Wednesday, May 11, 2011

60 Times (2) // and Happy Birthday, Aaron!

The "debt per dollar" graph shows monetary imbalance. It shows how much of the money in our economy is debt.

When you add a second DPD, with M1 as the money measure, this is what you get:

The blue line is debt per dollar of base money, same as in my early post yesterday. The red line is debt per dollar of M1 money. The red line peaks lower, because M1 is bigger than base money. Otherwise, the two trend-lines are comparable. Except for one thing: The Bernanke spike.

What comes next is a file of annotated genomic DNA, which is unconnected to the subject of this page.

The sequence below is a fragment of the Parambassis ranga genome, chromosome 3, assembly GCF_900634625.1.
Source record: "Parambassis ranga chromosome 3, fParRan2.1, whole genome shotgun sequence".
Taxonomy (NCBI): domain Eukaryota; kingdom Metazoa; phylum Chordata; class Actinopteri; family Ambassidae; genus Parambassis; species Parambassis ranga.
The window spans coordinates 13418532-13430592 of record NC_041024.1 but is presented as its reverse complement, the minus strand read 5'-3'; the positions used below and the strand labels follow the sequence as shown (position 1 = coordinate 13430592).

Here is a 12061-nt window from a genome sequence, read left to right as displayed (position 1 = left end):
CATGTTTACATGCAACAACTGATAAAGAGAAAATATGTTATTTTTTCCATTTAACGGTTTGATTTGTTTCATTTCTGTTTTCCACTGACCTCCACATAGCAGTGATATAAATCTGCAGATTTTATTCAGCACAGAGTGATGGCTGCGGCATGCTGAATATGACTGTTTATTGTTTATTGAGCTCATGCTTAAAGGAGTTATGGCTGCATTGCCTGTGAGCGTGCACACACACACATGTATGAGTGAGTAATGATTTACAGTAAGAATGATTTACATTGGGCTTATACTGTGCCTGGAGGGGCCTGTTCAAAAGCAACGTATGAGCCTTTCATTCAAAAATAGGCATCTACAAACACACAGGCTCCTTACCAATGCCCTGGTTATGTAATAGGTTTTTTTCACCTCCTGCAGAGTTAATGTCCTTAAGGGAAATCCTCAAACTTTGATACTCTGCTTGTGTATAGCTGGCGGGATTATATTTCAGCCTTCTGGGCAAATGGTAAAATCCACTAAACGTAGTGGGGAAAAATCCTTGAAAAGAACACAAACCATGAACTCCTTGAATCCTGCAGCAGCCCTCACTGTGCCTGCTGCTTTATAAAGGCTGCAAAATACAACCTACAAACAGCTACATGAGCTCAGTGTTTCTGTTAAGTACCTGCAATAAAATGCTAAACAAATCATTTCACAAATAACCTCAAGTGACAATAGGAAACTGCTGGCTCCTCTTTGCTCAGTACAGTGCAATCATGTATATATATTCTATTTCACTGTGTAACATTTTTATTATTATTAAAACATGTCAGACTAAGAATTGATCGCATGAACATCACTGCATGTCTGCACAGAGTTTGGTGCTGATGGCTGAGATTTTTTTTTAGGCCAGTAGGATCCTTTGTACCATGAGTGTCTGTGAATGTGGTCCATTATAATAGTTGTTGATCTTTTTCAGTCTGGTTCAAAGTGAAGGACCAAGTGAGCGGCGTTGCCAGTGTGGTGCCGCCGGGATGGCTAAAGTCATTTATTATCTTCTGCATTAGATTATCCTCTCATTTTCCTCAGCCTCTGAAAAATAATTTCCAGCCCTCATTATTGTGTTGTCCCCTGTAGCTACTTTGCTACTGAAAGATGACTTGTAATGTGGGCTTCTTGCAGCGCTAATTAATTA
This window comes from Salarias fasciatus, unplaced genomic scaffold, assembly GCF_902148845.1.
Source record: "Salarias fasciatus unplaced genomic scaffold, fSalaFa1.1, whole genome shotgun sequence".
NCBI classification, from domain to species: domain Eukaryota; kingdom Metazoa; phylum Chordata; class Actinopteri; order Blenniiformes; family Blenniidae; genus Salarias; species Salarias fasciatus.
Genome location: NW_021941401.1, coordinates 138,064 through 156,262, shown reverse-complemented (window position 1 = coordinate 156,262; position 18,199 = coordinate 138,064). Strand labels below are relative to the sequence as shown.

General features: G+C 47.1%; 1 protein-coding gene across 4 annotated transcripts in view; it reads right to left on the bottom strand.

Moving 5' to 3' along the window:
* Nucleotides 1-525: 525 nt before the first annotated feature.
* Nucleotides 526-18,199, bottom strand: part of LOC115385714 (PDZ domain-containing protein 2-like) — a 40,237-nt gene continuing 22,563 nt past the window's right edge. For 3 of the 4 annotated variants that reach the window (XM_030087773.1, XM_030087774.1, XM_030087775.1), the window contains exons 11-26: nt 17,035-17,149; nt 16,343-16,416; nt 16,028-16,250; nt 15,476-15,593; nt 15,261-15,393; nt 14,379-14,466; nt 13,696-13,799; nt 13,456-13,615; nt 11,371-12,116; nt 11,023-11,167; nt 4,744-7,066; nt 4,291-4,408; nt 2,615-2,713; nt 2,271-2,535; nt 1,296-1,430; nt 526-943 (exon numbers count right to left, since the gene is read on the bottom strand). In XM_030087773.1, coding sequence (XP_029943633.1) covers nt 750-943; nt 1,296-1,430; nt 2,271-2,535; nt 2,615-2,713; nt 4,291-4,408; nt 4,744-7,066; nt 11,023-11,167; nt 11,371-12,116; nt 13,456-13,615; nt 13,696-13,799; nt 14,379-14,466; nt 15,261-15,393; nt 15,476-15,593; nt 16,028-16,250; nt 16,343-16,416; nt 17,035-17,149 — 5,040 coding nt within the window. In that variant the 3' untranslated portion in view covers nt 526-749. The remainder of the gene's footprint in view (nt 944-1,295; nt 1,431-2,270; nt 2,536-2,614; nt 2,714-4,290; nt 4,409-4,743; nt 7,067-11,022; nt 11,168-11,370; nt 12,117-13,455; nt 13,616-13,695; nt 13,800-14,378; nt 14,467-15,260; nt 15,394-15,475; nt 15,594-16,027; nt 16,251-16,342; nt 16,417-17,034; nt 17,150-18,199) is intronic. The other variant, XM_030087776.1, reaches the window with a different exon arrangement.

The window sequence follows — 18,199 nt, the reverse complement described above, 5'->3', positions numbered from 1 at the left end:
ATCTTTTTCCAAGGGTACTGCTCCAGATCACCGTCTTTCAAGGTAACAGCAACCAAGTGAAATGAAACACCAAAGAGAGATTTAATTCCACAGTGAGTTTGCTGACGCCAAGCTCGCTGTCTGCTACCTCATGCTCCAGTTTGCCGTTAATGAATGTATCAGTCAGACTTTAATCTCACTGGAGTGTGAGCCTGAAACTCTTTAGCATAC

The Bernanke spike, the massive increase in the quantity of base money, had a very big effect on the blue trend line. It reduced DPD to a value it had back in the early 1970s.

The increase in base money translated into a much smaller increase in M1 money. It reduced this version of DPD to the value it had around 2005, just before our financial troubles started. By this measure, the Bernanke spike has not solved the problem. It has not corrected the monetary imbalance.

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